Having just come back from possibly the wettest walking weekend I have ever experienced in the Lake District - the highlight of which was having to wade across a swollen river normally crossed by a small footbridge - I am fairly sympathetic towards the Government's belated attempts to push climate change to the top of the political agenda.
Of course, Labour are playing catch-up here. The Liberal Democrats have a well-deserved reputation as the most environmentalist party in British politics, having long favoured greater "green taxation." Latterly, David Cameron has also jumped on the bandwagon and, to be fair, seems to be far more serious about green issues than any of his predecessors.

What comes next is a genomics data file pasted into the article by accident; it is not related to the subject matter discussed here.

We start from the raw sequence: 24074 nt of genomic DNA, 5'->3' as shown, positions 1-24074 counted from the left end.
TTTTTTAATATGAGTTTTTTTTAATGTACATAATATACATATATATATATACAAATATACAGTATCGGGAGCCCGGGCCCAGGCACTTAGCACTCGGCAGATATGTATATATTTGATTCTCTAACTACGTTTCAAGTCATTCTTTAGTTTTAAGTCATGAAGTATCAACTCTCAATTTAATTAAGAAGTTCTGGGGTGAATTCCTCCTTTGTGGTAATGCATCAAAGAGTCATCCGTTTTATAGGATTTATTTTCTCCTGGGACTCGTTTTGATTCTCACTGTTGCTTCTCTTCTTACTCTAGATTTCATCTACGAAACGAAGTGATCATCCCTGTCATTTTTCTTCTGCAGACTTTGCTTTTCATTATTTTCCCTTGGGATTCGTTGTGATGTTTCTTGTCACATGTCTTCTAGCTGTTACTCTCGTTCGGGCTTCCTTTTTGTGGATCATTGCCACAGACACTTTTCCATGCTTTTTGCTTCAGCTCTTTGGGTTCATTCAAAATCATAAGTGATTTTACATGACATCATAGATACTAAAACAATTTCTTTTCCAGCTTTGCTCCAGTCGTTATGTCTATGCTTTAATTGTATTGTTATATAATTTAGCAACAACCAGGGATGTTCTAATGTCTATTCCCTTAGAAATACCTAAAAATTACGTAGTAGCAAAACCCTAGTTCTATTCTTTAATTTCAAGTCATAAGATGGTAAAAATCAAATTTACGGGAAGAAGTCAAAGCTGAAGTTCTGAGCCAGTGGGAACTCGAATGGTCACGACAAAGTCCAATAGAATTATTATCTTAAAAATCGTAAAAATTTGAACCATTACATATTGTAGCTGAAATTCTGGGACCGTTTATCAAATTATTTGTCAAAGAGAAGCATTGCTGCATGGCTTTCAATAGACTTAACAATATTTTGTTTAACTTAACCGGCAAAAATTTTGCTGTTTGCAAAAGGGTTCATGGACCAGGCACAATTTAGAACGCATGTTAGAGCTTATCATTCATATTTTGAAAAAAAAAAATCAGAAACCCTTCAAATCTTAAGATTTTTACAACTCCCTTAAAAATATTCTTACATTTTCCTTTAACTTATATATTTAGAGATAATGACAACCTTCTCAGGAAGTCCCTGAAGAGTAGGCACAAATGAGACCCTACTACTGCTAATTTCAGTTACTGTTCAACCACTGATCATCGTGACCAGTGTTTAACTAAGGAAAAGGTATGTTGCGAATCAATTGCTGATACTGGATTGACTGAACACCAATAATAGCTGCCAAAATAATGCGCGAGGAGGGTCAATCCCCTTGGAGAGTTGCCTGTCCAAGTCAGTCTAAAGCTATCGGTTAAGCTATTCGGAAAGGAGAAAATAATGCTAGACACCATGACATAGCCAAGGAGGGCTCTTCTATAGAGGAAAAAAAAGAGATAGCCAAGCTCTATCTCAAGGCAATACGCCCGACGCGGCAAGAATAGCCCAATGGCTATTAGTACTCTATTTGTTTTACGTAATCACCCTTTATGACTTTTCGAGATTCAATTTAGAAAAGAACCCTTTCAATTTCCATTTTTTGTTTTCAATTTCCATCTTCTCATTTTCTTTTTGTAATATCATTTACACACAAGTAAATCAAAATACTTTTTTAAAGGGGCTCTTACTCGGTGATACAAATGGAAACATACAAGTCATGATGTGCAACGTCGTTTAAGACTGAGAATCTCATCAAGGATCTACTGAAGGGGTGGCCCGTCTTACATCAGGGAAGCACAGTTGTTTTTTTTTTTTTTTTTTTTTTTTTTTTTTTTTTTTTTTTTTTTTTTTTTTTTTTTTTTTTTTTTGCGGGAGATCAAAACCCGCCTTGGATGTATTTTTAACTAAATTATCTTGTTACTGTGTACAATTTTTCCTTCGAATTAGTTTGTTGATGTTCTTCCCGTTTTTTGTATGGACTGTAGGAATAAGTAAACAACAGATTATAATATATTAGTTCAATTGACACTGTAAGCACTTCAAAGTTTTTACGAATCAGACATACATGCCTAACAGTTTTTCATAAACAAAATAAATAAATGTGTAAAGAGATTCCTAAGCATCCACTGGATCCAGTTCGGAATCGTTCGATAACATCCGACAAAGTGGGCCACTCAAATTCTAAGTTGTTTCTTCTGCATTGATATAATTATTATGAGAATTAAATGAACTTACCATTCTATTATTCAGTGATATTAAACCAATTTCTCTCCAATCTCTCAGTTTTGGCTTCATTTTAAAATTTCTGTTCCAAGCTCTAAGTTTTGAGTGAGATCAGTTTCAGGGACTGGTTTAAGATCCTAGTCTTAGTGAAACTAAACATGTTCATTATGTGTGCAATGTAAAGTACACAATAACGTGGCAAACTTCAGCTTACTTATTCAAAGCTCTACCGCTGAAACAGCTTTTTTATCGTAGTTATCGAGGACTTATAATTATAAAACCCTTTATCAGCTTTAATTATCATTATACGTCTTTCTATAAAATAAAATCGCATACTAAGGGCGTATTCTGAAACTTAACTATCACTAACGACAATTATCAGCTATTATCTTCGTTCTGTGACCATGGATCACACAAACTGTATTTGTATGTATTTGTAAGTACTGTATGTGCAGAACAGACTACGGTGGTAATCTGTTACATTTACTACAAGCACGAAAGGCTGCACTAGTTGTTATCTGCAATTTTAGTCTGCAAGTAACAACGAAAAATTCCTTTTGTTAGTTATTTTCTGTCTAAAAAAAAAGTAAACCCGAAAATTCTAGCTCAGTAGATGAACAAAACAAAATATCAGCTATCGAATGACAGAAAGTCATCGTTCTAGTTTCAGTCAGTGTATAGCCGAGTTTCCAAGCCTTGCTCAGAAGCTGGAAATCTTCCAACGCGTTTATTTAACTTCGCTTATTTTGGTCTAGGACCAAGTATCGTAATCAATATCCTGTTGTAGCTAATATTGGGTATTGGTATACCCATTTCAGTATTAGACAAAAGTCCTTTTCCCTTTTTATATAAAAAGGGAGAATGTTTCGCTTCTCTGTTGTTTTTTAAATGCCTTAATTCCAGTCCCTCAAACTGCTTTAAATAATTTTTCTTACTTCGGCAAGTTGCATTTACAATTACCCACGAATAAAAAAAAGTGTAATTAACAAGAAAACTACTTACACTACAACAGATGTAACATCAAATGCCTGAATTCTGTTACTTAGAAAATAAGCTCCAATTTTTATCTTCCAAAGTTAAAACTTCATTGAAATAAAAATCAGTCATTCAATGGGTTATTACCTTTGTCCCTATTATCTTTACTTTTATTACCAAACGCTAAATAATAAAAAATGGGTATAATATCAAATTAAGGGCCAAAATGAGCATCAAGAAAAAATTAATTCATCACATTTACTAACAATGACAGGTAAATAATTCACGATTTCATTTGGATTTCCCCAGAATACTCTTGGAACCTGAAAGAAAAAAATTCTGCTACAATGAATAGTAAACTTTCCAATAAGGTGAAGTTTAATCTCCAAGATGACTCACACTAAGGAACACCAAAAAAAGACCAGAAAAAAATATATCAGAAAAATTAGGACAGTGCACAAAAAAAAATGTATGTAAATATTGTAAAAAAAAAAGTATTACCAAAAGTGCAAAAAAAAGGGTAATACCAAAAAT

Nevertheless, today's publication of the Stern Report together with Gordon Brown's appointment of Al Gore as an environmental adviser have to be seen as steps forward. I cannot understand my fellow blogger Iain Dale's oft-stated objection to Gore and can only put it down to pure Conservative tribalism.
When I went to bed at 2am on 8th November 2000 after watching the early results come in, Gore was US president-elect. When I got up at 7am and turned the telly back on, Bush was. There are very few people among my own circle of friends who do not think the world would now be a much better place had that reversal of fortune not occurred.